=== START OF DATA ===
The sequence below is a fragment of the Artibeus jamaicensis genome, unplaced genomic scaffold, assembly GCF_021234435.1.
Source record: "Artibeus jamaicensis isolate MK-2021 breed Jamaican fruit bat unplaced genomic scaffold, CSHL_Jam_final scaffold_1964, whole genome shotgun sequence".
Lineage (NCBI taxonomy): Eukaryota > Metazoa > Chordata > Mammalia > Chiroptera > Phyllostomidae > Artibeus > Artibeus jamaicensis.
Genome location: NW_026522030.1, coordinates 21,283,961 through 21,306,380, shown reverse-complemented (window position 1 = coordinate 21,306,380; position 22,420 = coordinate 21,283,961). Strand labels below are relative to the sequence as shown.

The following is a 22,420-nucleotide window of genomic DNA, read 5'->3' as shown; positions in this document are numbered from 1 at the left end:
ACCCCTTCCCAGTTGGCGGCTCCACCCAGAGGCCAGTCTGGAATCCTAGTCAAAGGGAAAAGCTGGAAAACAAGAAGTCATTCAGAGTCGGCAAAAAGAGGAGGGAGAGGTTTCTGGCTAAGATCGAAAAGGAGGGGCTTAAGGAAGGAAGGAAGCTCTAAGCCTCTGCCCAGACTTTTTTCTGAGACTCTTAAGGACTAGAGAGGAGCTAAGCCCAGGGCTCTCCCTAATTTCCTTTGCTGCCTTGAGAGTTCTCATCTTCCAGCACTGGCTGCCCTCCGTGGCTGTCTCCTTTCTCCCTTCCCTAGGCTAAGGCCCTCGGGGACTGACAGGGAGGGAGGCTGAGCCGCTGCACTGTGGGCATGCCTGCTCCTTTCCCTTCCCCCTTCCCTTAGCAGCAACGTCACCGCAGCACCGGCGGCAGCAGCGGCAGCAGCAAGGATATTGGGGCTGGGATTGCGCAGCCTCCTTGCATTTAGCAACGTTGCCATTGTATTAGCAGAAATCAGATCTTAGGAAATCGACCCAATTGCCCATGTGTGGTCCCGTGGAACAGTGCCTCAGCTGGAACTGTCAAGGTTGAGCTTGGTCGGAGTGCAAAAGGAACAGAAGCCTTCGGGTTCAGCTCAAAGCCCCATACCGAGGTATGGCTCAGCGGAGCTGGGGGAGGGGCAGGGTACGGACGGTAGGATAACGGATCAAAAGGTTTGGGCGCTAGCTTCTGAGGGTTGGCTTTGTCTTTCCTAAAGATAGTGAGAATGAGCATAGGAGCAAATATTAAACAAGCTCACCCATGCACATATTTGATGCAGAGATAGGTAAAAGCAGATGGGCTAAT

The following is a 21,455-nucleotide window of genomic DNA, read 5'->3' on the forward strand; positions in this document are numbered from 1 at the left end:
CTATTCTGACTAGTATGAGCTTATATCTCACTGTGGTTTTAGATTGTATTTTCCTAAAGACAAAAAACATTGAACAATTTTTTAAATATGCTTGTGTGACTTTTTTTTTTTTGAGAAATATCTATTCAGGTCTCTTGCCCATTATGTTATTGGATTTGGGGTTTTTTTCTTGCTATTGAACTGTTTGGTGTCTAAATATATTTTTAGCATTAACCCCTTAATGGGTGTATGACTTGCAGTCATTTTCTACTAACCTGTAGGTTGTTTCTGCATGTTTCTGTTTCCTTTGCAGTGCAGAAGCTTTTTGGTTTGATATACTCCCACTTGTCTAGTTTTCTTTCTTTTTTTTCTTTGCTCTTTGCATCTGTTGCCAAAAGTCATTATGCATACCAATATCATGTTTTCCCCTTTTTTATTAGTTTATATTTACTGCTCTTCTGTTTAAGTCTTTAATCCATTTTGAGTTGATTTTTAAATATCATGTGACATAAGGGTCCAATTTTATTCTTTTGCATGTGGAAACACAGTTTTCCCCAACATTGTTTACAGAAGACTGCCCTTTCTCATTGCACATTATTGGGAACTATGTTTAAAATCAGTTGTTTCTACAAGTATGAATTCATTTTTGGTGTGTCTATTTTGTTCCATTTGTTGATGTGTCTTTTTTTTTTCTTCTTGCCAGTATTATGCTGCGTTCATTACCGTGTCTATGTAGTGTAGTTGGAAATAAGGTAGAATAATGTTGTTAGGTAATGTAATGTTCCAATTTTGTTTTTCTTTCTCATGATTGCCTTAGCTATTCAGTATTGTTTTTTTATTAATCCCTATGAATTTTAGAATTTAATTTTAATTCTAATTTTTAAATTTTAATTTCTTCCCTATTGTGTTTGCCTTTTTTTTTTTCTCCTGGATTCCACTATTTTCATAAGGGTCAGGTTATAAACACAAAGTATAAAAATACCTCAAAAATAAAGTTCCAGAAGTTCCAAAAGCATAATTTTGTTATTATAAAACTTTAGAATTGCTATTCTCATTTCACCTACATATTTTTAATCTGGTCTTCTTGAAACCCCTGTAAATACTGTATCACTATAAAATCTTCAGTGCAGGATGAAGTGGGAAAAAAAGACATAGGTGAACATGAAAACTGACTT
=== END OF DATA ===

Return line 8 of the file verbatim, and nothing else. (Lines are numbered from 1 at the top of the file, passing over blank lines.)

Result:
CTATTCTGACTAGTATGAGCTTATATCTCACTGTGGTTTTAGATTGTATTTTCCTAAAGACAAAAAACATTGAACAATTTTTTAAATATGCTTGTGTGACTTTTTTTTTTTTGAGAAATATCTATTCAGGTCTCTTGCCCATTATGTTATTGGATTTGGGGTTTTTTTCTTGCTATTGAACTGTTTGGTGTCTAAATATATTTTTAGCATTAACCCCTTAATGGGTGTATGACTTGCAGTCATTTTCTACTAACCTGTAGGTTGTTTCTGCATGTTTCTGTTTCCTTTGCAGTGCAGAAGCTTTTTGGTTTGATATACTCCCACTTGTCTAGTTTTCTTTCTTTTTTTTCTTTGCTCTTTGCATCTGTTGCCAAAAGTCATTATGCATACCAATATCATGTTTTCCCCTTTTTTATTAGTTTATATTTACTGCTCTTCTGTTTAAGTCTTTAATCCATTTTGAGTTGATTTTTAAATATCATGTGACATAAGGGTCCAATTTTATTCTTTTGCATGTGGAAACACAGTTTTCCCCAACATTGTTTACAGAAGACTGCCCTTTCTCATTGCACATTATTGGGAACTATGTTTAAAATCAGTTGTTTCTACAAGTATGAATTCATTTTTGGTGTGTCTATTTTGTTCCATTTGTTGATGTGTCTTTTTTTTTTCTTCTTGCCAGTATTATGCTGCGTTCATTACCGTGTCTATGTAGTGTAGTTGGAAATAAGGTAGAATAATGTTGTTAGGTAATGTAATGTTCCAATTTTGTTTTTCTTTCTCATGATTGCCTTAGCTATTCAGTATTGTTTTTTTATTAATCCCTATGAATTTTAGAATTTAATTTTAATTCTAATTTTTAAATTTTAATTTCTTCCCTATTGTGTTTGCCTTTTTTTTTTTCTCCTGGATTCCACTATTTTCATAAGGGTCAGGTTATAAACACAAAGTATAAAAATACCTCAAAAATAAAGTTCCAGAAGTTCCAAAAGCATAATTTTGTTATTATAAAACTTTAGAATTGCTATTCTCATTTCACCTACATATTTTTAATCTGGTCTTCTTGAAACCCCTGTAAATACTGTATCACTATAAAATCTTCAGTGCAGGATGAAGTGGGAAAAAAAGACATAGGTGAACATGAAAACTGACTT